Quick thought around Easter…which is, when one thinks about it, a pretty bizarre religious festival, unfolding a complex, gruesome, politically charged and then miraculous narrative.
For some time my friend Pete Rollins has focused quite a lot of his theological thinking around Jesus’ cry from the cross about being forsaken. “My god, my god, why have you forsaken me?” is, as Pete has identified, perhaps the most fascinating kernel of Christianity, because, as he sees it, it puts doubt right at the centre of the Christian religion…which is not a fulcrum you hear a lot about, especially from Republican presidential candidates, or fundamentalist lobbyists.
I like this idea of doubt, but I think there’s something far more troubling about these words of Jesus, which comes simply from changing the tone of voice. Rather than a painful cry of abandonment, what if his words are an actual, unrhetorical question: seriously, God, why have you forsaken me?
This is an incredibly important question, because it drives at the heart of what Christianity is about. Is it about a supposedly loving father who, at the very point of his son’s greatest anguish, abandons him and will have nothing to do with him because he’s ‘impure’? That seems to me to be an utterly despicable thing to do… the behaviour of a petulant, obsessive compulsive, someone so afraid of contamination that they need bizarre purification rituals to be performed, with blood and incense, before they’ll be present.
This is the Old Testament God that we read about: angry, yet weirdly lacking robustness, unable to be near things that are imperfect. And this is important, because this is the sort of ‘holiness’ that so many Christians base themselves on: putting themselves as far as possible away from ‘impurity’ and being really quite angry and neurotic about it.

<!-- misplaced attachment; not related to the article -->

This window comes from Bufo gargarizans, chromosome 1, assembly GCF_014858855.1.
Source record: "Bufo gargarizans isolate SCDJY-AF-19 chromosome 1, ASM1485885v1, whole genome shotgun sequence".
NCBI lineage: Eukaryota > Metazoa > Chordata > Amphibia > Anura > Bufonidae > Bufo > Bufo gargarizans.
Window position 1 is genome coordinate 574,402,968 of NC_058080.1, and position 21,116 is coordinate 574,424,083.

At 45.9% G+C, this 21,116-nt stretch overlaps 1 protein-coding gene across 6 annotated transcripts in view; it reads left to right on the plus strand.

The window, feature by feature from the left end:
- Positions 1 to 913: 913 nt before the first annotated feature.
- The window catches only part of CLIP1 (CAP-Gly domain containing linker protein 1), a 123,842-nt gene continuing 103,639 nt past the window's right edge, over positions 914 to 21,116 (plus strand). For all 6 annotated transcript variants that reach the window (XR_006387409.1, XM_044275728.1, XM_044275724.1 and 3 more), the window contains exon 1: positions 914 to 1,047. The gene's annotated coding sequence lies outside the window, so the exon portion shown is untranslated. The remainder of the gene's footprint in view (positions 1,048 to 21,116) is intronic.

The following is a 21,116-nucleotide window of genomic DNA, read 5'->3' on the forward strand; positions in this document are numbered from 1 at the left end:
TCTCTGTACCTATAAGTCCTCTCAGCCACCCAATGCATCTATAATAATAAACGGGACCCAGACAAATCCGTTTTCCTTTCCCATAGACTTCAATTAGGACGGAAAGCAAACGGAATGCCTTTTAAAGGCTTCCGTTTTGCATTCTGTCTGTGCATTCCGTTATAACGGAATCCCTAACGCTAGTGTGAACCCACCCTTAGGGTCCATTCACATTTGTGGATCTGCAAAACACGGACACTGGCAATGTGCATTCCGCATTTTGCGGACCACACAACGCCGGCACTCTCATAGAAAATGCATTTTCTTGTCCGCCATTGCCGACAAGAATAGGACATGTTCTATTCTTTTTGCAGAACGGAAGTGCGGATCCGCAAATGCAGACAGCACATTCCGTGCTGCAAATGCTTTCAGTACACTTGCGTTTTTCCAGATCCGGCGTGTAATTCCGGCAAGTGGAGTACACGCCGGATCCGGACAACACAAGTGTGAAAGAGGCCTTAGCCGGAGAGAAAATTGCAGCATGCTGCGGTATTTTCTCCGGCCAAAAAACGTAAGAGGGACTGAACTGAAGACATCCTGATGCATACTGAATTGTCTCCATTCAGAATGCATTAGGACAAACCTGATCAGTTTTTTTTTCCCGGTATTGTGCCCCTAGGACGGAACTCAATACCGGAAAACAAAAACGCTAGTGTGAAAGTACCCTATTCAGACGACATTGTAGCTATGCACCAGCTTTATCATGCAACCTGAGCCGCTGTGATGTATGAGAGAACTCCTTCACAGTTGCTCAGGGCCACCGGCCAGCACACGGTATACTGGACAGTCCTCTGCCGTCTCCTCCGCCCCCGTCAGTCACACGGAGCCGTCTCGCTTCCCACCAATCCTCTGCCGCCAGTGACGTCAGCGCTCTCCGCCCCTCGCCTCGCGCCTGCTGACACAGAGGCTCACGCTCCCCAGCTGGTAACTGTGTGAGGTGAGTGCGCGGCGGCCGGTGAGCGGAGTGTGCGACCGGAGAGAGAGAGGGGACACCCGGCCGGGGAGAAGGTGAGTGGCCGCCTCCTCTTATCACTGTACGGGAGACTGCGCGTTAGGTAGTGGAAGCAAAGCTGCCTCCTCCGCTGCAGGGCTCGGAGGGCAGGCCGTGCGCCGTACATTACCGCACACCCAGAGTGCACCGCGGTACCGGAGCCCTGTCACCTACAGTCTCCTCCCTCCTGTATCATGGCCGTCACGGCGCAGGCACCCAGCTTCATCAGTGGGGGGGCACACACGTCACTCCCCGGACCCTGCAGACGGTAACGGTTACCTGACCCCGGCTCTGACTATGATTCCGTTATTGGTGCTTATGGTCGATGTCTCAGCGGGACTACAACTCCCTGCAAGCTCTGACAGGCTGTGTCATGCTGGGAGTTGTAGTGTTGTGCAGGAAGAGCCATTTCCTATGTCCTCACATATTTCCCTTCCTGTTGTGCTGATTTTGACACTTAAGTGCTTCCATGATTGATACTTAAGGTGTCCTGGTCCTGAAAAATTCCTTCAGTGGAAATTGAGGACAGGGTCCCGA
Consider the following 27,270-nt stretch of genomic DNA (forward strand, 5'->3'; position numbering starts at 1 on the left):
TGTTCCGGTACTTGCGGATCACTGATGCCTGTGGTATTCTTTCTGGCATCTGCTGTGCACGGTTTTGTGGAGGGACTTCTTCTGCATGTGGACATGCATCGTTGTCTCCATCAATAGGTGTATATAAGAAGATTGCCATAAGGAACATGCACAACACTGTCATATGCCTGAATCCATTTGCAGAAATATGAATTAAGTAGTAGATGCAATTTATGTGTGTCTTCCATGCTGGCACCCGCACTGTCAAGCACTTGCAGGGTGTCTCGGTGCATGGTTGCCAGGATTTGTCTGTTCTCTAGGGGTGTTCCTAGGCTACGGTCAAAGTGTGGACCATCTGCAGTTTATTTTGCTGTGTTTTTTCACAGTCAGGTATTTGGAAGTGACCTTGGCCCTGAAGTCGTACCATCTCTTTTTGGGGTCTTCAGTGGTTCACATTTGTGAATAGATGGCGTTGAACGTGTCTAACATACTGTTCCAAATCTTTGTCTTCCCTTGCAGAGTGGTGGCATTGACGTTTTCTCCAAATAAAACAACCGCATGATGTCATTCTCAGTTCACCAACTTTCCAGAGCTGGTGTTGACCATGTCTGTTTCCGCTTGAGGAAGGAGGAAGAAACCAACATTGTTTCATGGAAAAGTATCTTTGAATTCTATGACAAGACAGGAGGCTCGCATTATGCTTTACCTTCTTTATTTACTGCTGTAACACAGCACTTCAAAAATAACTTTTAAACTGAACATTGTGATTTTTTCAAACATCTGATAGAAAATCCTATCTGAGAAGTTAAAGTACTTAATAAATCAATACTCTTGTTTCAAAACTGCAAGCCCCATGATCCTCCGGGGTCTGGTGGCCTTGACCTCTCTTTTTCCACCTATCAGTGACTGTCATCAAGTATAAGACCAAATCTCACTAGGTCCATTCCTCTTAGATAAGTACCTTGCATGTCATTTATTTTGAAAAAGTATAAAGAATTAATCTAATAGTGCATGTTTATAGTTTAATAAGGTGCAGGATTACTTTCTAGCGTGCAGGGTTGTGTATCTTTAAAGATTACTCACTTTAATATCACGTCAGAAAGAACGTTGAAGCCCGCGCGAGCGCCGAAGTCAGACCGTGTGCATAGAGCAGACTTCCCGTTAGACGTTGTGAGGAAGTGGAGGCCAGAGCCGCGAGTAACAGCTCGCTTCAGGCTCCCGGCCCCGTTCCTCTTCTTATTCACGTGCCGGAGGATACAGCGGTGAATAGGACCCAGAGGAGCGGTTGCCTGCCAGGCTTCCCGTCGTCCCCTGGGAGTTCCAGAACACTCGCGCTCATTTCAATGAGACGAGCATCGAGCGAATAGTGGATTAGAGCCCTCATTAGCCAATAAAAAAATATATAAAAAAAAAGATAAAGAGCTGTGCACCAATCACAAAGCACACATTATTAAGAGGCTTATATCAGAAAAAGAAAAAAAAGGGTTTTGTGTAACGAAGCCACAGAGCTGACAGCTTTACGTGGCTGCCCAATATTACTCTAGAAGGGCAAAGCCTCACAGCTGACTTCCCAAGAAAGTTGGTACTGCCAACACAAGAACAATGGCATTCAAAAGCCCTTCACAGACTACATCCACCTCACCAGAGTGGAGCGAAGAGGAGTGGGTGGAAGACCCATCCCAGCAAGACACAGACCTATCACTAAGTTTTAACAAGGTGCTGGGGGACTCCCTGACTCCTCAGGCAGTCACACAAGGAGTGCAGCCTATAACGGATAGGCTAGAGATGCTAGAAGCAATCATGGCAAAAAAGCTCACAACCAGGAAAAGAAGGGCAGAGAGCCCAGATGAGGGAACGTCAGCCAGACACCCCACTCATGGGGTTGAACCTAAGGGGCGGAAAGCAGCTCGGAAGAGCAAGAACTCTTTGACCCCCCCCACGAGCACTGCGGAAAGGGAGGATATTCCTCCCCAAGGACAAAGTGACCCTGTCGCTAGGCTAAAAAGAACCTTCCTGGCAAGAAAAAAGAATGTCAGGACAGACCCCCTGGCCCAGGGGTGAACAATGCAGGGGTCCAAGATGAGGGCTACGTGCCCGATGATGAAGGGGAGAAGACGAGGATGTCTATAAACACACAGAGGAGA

So, in light of this, Jesus’ question about being abandoned is a direct challenge to this mode of being. Why, Jesus asks…why can’t you handle dirt? God comes across like an angry Tudor monarch, obsessed with cleanliness in a world that has never been clean.
The key question for me is whether God faced that challenge. If he did not, and this cry of abandonment is just that: despair at being left alone in his hour of need, then I couldn’t call myself a Christian. It just doesn’t fit together.
But… if, in an inverted reading of this cry, we imagine that God sees his own son become filth and decides that enough is enough… that he has to get involved, overcome his OCD and get his hands dirty…. and stop hating and punishing people for all their pettiness… then that feels a bit more like it, because now we get a theology which takes engagement in ‘filth’ as a positive thing… and thus ought to lead those who profess to be Christians away from sanctimonious declarations of who’s clean and who’s dirty, and into full engagement with a world that still has too many people who experience abandonment in it.
I’m currently reading the manuscript for Pete’s new book, which talks about this… It’s very good, and has been making me think…perhaps the single greatest sin is religion itself, because it’s that that has led to so much condemnation of difference… So what we see on the cross is the death of religion, because we see the death of this angry and neurotic god who is challenged to change…and perhaps does.